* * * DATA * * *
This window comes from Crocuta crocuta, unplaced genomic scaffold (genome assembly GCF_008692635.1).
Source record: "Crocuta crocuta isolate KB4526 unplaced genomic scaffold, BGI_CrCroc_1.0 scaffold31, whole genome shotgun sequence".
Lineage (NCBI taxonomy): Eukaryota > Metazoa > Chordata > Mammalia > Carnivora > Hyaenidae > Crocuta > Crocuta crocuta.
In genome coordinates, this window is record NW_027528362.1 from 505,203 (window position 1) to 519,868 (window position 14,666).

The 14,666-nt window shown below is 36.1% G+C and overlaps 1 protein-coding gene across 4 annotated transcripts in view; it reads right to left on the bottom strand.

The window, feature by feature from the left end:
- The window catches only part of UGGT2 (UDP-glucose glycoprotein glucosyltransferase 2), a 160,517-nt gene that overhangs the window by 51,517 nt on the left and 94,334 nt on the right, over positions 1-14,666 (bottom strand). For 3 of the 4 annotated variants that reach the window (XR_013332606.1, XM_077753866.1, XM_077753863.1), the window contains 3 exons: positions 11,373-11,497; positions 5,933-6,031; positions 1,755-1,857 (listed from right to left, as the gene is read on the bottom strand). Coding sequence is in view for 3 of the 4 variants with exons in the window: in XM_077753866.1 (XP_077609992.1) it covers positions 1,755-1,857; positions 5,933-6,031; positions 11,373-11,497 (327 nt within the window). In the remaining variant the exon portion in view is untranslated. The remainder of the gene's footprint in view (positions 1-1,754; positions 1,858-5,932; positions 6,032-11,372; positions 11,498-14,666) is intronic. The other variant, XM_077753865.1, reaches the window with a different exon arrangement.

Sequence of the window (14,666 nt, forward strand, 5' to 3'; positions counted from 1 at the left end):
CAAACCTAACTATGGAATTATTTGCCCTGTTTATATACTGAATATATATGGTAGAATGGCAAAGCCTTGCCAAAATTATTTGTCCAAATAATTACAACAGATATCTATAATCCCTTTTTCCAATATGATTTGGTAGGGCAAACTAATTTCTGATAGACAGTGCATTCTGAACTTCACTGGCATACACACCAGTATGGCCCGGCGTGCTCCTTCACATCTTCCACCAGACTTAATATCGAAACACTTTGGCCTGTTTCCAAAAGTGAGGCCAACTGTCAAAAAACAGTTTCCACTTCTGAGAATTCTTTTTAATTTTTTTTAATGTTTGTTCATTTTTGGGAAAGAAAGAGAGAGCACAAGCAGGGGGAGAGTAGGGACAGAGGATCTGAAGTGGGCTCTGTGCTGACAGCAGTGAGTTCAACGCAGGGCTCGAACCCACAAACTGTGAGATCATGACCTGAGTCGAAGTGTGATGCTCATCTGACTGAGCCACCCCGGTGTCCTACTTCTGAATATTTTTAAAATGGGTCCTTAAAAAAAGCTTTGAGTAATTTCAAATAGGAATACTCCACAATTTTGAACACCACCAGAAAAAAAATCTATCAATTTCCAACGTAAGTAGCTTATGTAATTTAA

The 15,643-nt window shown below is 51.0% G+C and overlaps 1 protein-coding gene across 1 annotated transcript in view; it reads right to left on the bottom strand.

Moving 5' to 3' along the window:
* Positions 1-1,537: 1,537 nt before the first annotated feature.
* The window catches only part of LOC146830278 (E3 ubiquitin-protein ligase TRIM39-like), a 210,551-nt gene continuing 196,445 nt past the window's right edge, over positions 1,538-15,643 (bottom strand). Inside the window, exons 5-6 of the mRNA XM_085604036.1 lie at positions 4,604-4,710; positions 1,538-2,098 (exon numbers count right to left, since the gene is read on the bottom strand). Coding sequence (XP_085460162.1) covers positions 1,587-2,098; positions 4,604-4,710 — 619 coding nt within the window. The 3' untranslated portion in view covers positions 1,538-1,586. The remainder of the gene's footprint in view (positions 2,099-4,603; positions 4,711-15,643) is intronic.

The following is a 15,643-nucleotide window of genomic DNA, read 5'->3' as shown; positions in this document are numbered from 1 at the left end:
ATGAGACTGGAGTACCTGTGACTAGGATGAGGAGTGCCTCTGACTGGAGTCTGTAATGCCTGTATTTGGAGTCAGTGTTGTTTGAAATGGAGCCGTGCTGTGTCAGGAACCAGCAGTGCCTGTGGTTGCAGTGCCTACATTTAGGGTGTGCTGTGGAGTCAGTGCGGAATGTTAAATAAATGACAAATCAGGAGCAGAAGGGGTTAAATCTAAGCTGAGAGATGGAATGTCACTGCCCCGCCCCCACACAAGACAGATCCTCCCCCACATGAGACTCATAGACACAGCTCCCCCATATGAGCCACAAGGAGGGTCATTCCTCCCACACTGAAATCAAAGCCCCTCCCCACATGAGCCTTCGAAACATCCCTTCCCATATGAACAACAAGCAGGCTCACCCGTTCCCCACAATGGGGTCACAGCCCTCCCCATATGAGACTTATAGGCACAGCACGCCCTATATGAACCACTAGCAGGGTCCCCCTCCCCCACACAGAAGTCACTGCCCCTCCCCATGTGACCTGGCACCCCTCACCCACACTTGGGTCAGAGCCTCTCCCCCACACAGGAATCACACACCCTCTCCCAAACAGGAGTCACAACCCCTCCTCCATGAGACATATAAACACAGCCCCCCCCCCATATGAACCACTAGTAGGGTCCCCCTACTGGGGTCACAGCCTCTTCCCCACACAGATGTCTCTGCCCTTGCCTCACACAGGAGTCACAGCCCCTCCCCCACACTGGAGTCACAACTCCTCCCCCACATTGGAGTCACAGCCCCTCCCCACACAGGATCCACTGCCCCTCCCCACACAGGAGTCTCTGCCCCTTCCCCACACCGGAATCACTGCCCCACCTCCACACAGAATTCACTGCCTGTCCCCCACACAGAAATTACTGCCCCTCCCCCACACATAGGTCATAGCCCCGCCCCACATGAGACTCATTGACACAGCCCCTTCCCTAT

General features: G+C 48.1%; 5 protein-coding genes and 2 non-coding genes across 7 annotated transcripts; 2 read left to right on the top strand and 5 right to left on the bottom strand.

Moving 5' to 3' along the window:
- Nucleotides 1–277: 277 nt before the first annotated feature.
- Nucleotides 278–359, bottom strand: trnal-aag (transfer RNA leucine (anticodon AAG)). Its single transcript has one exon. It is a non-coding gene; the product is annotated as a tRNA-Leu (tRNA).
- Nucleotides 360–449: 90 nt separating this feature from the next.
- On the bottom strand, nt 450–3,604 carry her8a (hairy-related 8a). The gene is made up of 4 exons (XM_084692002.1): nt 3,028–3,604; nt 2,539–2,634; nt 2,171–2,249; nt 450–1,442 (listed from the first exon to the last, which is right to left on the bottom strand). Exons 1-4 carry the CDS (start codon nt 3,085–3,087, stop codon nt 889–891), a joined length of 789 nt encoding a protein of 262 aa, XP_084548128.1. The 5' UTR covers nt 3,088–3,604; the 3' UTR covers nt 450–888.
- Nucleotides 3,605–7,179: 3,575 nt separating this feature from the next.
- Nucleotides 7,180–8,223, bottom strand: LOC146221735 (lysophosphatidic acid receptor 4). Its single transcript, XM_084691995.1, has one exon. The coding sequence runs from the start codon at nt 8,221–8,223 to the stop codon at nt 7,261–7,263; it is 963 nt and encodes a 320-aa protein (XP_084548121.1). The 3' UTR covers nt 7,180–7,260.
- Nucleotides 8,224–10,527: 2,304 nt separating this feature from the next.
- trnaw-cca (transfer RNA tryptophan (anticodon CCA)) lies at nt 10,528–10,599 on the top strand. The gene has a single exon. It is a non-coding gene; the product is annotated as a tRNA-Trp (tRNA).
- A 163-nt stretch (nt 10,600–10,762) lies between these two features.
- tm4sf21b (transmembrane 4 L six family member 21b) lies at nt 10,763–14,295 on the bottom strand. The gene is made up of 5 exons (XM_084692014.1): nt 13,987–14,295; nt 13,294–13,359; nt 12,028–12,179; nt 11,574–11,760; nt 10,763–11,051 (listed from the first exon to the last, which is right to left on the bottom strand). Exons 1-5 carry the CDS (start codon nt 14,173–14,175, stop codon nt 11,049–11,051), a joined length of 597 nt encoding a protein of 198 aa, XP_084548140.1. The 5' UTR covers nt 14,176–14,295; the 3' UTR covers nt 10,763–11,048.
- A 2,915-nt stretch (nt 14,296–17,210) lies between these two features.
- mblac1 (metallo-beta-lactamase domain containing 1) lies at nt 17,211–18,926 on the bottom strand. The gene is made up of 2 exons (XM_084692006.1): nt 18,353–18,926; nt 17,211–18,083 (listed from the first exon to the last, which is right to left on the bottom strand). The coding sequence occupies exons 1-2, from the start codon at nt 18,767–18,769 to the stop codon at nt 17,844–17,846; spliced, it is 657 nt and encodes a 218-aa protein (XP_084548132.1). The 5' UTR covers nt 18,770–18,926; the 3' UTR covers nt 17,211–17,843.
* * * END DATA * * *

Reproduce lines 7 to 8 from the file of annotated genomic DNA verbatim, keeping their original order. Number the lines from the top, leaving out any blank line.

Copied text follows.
- The window catches only part of UGGT2 (UDP-glucose glycoprotein glucosyltransferase 2), a 160,517-nt gene that overhangs the window by 51,517 nt on the left and 94,334 nt on the right, over positions 1-14,666 (bottom strand). For 3 of the 4 annotated variants that reach the window (XR_013332606.1, XM_077753866.1, XM_077753863.1), the window contains 3 exons: positions 11,373-11,497; positions 5,933-6,031; positions 1,755-1,857 (listed from right to left, as the gene is read on the bottom strand). Coding sequence is in view for 3 of the 4 variants with exons in the window: in XM_077753866.1 (XP_077609992.1) it covers positions 1,755-1,857; positions 5,933-6,031; positions 11,373-11,497 (327 nt within the window). In the remaining variant the exon portion in view is untranslated. The remainder of the gene's footprint in view (positions 1-1,754; positions 1,858-5,932; positions 6,032-11,372; positions 11,498-14,666) is intronic. The other variant, XM_077753865.1, reaches the window with a different exon arrangement.

Sequence of the window (14,666 nt, forward strand, 5' to 3'; positions counted from 1 at the left end):